Clinical Research
Copyright ©2008 The WJG Press and Baishideng. All rights reserved.
World J Gastroenterol. May 28, 2008; 14(20): 3159-3164
Published online May 28, 2008. doi: 10.3748/wjg.14.3159
Analysis of surgical and perioperative complications in seventy-five right hepatectomies for living donor liver transplantation
Salvatore Gruttadauria, James Wallis Marsh, Giovan Battista Vizzini, Fabrizio di Francesco, Angelo Luca, Riccardo Volpes, Amadeo Marcos, Bruno Gridelli
Salvatore Gruttadauria, Giovan Battista Vizzini, Fabrizio di Francesco, Angelo Luca, Riccardo Volpes, Bruno Gridelli, Department of Abdominal Transplant Surgery, Istituto Mediterraneo Trapianti e Terapie ad Alta Specializzazione, Palermo 90127, Italy
Salvatore Gruttadauria, James Wallis Marsh, Amadeo Marcos, Bruno Gridelli, Department of Abdominal Transplant Surgery, University of Pittsburgh Medical Center, Palermo 90127, Italy
Author contributions: Gruttadauria S, Marsh JW, Marcos A and Gridelli B contributed equally to perform all surgical cases; Gruttadauria S, Vizzini GB, di Francesco F, Volpes R and Luca A designed research; Gruttadauria S and di Francesco F performed research; Gruttadauria S, Marsh JW, Marcos A and Gridelli B analyzed data; Gruttadauria S and di Francesco F wrote the paper.
Correspondence to: Salvatore Gruttadauria, MD, Department of Abdominal Transplant Surgery, Istituto Mediterraneo Trapianti e Terapie ad Alta Specializzazione, Palermo 90127, Italy. sgruttadauria@ismett.edu
Telephone: +39-91-2192111  
Fax: +39-91-2192400
Received: February 15, 2008
Revised: April 17, 2008
Accepted: April 24, 2008
Published online: May 28, 2008

Abstract

AIM: To present an analysis of the surgical and perioperative complications in a series of seventy-five right hepatectomies for living-donation (RHLD) performed in our center.

METHODS: From January 2002 to September 2007, we performed 75 RHLD, defined as removal of a portion of the liver corresponding to Couinaud segments 5-8, in order to obtain a graft for adult to adult living-related liver transplantation (ALRLT). Surgical complications were stratified according to the most recent version of the Clavien classification of postoperative surgical complications. The perioperative period was defined as within 90 d of surgery.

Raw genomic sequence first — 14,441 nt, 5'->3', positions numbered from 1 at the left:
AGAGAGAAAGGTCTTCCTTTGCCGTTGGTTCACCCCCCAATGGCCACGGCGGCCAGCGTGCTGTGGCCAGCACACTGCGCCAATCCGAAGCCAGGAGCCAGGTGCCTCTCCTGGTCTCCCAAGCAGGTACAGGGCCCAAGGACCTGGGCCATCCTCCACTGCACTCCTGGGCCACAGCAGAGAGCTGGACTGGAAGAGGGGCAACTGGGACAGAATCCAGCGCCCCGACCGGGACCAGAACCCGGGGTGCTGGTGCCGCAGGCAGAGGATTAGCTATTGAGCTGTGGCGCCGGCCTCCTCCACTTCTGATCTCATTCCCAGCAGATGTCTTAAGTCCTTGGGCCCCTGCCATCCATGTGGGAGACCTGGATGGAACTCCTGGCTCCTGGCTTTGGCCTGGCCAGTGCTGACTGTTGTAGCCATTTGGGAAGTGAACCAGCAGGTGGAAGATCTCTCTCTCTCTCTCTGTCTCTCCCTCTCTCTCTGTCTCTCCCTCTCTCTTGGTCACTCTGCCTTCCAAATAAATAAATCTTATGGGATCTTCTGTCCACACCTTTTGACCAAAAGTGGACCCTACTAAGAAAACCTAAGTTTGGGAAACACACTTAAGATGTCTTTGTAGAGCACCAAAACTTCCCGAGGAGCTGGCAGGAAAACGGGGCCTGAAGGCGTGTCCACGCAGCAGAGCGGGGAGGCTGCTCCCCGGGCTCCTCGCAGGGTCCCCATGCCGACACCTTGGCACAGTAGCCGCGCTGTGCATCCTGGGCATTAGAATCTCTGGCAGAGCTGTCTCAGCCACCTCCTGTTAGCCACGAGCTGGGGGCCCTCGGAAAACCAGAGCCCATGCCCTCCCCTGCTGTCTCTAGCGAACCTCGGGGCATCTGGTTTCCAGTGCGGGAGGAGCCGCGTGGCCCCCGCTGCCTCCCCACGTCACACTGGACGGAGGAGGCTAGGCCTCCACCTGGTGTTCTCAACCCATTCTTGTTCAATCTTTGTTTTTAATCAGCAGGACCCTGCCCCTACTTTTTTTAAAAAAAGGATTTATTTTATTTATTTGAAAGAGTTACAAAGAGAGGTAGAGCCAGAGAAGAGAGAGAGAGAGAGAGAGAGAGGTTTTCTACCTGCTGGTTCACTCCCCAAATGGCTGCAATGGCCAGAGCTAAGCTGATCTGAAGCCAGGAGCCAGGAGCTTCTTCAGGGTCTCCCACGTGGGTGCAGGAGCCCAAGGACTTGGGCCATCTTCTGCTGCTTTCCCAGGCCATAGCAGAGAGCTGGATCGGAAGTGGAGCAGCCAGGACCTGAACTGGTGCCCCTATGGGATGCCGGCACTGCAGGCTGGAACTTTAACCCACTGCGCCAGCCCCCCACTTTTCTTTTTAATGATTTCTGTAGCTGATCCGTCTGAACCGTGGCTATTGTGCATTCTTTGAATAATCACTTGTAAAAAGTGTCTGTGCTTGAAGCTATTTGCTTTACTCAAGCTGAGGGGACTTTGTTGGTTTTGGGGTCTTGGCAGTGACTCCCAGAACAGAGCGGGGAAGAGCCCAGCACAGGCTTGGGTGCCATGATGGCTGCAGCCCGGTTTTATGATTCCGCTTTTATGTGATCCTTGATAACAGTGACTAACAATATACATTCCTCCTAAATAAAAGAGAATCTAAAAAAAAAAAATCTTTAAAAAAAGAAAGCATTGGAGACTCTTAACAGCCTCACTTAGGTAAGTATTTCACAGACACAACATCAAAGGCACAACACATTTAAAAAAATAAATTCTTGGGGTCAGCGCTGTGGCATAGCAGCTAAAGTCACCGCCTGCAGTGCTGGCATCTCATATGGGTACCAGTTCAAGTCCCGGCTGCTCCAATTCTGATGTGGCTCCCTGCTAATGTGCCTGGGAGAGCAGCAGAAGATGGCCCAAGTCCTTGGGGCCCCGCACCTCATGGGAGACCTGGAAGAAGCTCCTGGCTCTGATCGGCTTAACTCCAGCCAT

RESULTS: No living donor mortality was present in this series, no donor operation was aborted and no donors received any blood transfusion. Twenty-three (30.6%) living donors presented one or more episodes of complication in the perioperative period. Seven patients (9.33%) out of 75 developed biliary complications, which were the most common complications in our series.

CONCLUSION: The need to define, categorize and record complications when healthy individuals, such as living donors, undergo a major surgical procedure, such as a right hepatectomy, reflects the need for prompt and detailed reports of complications arising in this particular category of patient. Perioperative complications and post resection liver regeneration are not influenced by anatomic variations or patient demographic.

Key Words: Right hepatectomy, Surgery, Living-related liver transplantation, Surgical complications


Citation: Gruttadauria S, Marsh JW, Vizzini GB, Francesco FD, Luca A, Volpes R, Marcos A, Gridelli B. Analysis of surgical and perioperative complications in seventy-five right hepatectomies for living donor liver transplantation. World J Gastroenterol 2008; 14(20): 3159-3164
INTRODUCTION

Lortat-Jacob reported the first anatomic right hepatec-tomy in 1952[1]. Since then, and particularly in the past two decades, hepatic surgery has achieved important technical breakthroughs, such as intermittent portal triad clamping, total vascular exclusion, preoperative portal vein embolization with two-stage hepatectomy, and sophisticated methods of parenchymal transection.

An increased interest in the outcomes of right hepatectomy for adult to adult living-related liver transplantation (ALRLT) has likely contributed to these breakthroughs[2].

Although surgical techniques of excellence and major improvements in perioperative management are now a reality in referral centers for liver surgery, there are still several issues that make this major surgical procedure extremely worrisome when performed in healthy individuals, such as living donors.